Forget Radio! Transmitting With Neutrons

Throughout history, people have devised ways to send information across long distances. For centuries we relied on smoke signals, semaphores, and similar physical devices. Electricity changed everything. First the telegraph and then radio transformed communications. Now researchers at the University of Lancaster have demonstrated another way to send wireless data without using electromagnetic radiation. They’ve harnessed fast neutrons from californium-252 and modulated them with information with 100% success.

The setup was interesting. The radioactive material was encased in a cubic meter steel tank filled with water. A pneumatic system can move the material to one edge of the tank which allows fast neutrons to escape. A scintillating detector can pick up the increased neutron activity. It seems like it is akin to using what hams call CW and college professors call OOK (on off keying). You can do that with just about anything you can detect. A flashlight, knocking on wood, or — we suppose — neutrons.

We wondered what the practical application of this might be. The paper suggests that the technique could send data through metal containment structures like those of a nuclear reactor or, perhaps, a spacecraft where you don’t want anything unnecessarily breaching the containment. After all, neutrons cut through things that would stop a conventional radio wave cold.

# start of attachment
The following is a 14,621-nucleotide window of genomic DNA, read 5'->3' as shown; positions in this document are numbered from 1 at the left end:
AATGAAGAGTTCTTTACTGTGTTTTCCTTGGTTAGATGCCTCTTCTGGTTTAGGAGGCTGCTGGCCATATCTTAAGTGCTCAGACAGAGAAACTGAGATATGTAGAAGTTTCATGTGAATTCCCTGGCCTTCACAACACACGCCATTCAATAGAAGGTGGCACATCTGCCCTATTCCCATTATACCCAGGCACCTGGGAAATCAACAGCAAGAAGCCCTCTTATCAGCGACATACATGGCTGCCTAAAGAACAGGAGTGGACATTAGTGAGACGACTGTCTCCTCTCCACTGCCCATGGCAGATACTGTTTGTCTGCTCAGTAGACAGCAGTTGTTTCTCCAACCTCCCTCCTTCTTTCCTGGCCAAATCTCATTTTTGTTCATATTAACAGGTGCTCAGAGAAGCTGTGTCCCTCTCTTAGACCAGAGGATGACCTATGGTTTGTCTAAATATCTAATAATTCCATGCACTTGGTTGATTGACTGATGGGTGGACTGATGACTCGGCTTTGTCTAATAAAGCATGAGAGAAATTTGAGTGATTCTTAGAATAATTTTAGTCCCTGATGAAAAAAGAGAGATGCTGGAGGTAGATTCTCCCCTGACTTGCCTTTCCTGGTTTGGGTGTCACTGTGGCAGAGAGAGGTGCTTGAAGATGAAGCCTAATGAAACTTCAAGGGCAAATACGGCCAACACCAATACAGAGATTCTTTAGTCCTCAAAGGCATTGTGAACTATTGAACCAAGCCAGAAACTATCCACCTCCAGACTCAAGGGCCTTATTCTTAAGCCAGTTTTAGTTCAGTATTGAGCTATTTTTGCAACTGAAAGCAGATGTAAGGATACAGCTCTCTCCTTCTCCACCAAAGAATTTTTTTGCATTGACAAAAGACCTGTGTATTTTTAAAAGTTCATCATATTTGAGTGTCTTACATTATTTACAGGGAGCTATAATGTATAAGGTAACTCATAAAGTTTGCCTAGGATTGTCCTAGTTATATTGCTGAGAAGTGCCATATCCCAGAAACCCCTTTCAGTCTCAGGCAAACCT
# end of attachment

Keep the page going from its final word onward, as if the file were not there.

It seems like you only have to prove you can detect something to make this work — it really doesn’t matter what it is you are detecting. It seems like it would be much harder to do more advanced types of modulation using neutrons. Maybe this is why we don’t hear aliens. They are all Morse code operators with neutron-based telegraphs.

THP Entry: A 433MHz Packet Cloner

ookloneThe first generation of The Internet Of Thingsā„¢ and Home Automation devices are out in the wild, and if there’s one question we can ask it’s, “why hasn’t anyone built a simple cracking device for them”. Never fear, because [texane] has your back with his cheap 433MHz OOK frame cloner.

A surprising number of the IoT and Home Automation devices on the market today use 433MHz radios, and for simplicity’s sake, most of them use OOK encoding. [Texane]’s entry for THP is a simple device with two buttons: one to record OOK frames, and a second to play them back.

Yes, this project can be replicated with fancy software defined radios, but [Texane]’s OOKlone costs an order of magnitude less than the (actually very awesome) HackRF SDR. He says he can build it for less than $20, and with further refinements to the project it could serve as a record and play swiss army knife for anything around 433MHz. Video demo of the device in action below.

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